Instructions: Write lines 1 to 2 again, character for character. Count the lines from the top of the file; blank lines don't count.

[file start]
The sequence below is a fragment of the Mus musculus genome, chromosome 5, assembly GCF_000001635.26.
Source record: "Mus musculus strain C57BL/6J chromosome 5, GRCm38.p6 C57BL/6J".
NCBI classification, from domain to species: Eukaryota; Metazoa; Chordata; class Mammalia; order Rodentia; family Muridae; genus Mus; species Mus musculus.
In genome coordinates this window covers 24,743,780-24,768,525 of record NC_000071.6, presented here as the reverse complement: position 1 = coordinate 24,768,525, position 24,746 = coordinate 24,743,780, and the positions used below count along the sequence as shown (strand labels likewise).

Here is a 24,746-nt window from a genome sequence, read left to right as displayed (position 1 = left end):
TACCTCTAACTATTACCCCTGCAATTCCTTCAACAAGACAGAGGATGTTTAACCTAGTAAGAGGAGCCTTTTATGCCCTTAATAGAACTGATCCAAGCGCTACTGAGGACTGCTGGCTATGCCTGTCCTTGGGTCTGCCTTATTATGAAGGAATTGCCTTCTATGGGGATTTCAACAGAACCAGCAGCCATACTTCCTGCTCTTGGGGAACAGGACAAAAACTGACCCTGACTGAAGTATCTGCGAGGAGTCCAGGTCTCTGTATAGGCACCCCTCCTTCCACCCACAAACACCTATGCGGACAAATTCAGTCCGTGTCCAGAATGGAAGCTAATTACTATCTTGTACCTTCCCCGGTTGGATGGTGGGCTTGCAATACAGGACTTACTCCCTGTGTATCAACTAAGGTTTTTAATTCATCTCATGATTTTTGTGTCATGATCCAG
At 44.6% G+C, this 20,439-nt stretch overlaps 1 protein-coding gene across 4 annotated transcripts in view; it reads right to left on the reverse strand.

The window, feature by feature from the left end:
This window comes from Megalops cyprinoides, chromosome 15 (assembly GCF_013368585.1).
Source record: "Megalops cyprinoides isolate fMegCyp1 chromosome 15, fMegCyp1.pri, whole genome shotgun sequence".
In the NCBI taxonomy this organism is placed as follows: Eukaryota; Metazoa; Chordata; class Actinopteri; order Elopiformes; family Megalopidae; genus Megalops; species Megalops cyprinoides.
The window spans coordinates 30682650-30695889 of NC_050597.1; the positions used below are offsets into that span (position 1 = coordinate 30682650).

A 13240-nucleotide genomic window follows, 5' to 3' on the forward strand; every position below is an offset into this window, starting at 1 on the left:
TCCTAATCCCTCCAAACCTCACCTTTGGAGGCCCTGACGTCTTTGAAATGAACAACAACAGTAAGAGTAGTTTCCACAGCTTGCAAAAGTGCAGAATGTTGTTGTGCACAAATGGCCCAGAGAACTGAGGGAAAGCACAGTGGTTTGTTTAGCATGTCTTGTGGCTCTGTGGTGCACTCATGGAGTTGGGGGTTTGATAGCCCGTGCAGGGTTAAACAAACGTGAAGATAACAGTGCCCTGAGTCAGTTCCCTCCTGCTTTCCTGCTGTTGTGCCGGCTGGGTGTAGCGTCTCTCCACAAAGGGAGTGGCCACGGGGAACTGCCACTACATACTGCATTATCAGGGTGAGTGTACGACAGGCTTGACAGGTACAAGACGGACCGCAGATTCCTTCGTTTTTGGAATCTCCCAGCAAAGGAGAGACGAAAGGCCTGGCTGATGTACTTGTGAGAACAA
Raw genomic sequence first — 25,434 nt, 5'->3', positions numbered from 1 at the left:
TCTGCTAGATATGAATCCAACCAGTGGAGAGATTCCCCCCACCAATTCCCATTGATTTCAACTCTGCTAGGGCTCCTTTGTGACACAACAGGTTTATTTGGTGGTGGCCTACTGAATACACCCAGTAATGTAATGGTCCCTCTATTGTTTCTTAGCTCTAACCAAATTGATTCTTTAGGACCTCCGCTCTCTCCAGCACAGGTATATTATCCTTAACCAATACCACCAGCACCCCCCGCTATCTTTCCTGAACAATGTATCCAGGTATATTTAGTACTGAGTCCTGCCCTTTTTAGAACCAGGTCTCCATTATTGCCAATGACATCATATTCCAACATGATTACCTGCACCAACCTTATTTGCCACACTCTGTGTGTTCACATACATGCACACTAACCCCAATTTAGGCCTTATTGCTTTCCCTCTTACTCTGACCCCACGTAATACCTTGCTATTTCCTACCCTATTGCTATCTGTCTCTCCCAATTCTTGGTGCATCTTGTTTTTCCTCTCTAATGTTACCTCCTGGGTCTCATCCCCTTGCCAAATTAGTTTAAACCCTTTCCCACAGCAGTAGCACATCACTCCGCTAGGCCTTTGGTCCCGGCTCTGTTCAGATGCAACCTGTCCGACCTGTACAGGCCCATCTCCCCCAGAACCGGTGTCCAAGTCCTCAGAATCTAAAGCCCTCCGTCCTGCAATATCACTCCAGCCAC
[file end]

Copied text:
The sequence below is a fragment of the Mus musculus genome, chromosome 5, assembly GCF_000001635.26.
Source record: "Mus musculus strain C57BL/6J chromosome 5, GRCm38.p6 C57BL/6J".